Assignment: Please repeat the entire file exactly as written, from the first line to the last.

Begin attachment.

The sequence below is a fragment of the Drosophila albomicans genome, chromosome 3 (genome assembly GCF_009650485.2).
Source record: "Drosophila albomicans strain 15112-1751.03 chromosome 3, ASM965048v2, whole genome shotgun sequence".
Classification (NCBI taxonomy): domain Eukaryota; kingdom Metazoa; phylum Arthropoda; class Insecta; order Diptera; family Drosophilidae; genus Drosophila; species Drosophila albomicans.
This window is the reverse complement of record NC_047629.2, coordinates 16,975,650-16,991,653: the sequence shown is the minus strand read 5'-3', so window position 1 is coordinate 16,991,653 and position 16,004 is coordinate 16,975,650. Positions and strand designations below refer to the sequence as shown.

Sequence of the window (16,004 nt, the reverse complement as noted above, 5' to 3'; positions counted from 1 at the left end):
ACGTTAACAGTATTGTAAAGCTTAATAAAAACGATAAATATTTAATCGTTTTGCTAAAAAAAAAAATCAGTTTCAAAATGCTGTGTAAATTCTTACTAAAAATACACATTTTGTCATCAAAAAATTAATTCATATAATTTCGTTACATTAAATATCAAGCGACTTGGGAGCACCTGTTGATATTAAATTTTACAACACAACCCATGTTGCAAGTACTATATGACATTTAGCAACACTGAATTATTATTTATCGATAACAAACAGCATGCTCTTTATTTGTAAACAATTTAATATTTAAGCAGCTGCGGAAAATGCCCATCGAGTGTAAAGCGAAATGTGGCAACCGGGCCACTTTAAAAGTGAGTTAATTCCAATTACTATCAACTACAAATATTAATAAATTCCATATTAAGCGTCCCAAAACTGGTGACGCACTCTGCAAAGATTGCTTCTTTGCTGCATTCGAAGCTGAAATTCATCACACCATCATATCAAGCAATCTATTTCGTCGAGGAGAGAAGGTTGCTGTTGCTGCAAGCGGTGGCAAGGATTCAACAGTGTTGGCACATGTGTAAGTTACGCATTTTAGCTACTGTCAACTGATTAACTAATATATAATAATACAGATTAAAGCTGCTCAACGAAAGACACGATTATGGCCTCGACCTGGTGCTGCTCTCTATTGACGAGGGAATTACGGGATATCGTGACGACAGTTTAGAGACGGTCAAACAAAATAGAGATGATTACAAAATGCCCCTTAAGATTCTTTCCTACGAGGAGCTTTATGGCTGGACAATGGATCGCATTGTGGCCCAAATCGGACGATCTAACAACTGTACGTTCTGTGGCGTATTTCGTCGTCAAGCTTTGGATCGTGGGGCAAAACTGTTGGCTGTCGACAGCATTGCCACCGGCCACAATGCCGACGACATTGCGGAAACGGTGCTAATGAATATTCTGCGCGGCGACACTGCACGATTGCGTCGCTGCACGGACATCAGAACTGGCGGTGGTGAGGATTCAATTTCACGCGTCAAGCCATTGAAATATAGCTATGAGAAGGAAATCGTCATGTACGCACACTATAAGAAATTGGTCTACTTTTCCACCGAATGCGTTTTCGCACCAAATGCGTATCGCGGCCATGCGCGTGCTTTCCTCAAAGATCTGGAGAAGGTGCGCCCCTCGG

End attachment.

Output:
The sequence below is a fragment of the Drosophila albomicans genome, chromosome 3 (genome assembly GCF_009650485.2).
Source record: "Drosophila albomicans strain 15112-1751.03 chromosome 3, ASM965048v2, whole genome shotgun sequence".
Classification (NCBI taxonomy): domain Eukaryota; kingdom Metazoa; phylum Arthropoda; class Insecta; order Diptera; family Drosophilidae; genus Drosophila; species Drosophila albomicans.
This window is the reverse complement of record NC_047629.2, coordinates 16,975,650-16,991,653: the sequence shown is the minus strand read 5'-3', so window position 1 is coordinate 16,991,653 and position 16,004 is coordinate 16,975,650. Positions and strand designations below refer to the sequence as shown.

Sequence of the window (16,004 nt, the reverse complement as noted above, 5' to 3'; positions counted from 1 at the left end):
ACGTTAACAGTATTGTAAAGCTTAATAAAAACGATAAATATTTAATCGTTTTGCTAAAAAAAAAAATCAGTTTCAAAATGCTGTGTAAATTCTTACTAAAAATACACATTTTGTCATCAAAAAATTAATTCATATAATTTCGTTACATTAAATATCAAGCGACTTGGGAGCACCTGTTGATATTAAATTTTACAACACAACCCATGTTGCAAGTACTATATGACATTTAGCAACACTGAATTATTATTTATCGATAACAAACAGCATGCTCTTTATTTGTAAACAATTTAATATTTAAGCAGCTGCGGAAAATGCCCATCGAGTGTAAAGCGAAATGTGGCAACCGGGCCACTTTAAAAGTGAGTTAATTCCAATTACTATCAACTACAAATATTAATAAATTCCATATTAAGCGTCCCAAAACTGGTGACGCACTCTGCAAAGATTGCTTCTTTGCTGCATTCGAAGCTGAAATTCATCACACCATCATATCAAGCAATCTATTTCGTCGAGGAGAGAAGGTTGCTGTTGCTGCAAGCGGTGGCAAGGATTCAACAGTGTTGGCACATGTGTAAGTTACGCATTTTAGCTACTGTCAACTGATTAACTAATATATAATAATACAGATTAAAGCTGCTCAACGAAAGACACGATTATGGCCTCGACCTGGTGCTGCTCTCTATTGACGAGGGAATTACGGGATATCGTGACGACAGTTTAGAGACGGTCAAACAAAATAGAGATGATTACAAAATGCCCCTTAAGATTCTTTCCTACGAGGAGCTTTATGGCTGGACAATGGATCGCATTGTGGCCCAAATCGGACGATCTAACAACTGTACGTTCTGTGGCGTATTTCGTCGTCAAGCTTTGGATCGTGGGGCAAAACTGTTGGCTGTCGACAGCATTGCCACCGGCCACAATGCCGACGACATTGCGGAAACGGTGCTAATGAATATTCTGCGCGGCGACACTGCACGATTGCGTCGCTGCACGGACATCAGAACTGGCGGTGGTGAGGATTCAATTTCACGCGTCAAGCCATTGAAATATAGCTATGAGAAGGAAATCGTCATGTACGCACACTATAAGAAATTGGTCTACTTTTCCACCGAATGCGTTTTCGCACCAAATGCGTATCGCGGCCATGCGCGTGCTTTCCTCAAAGATCTGGAGAAGGTGCGCCCCTCGG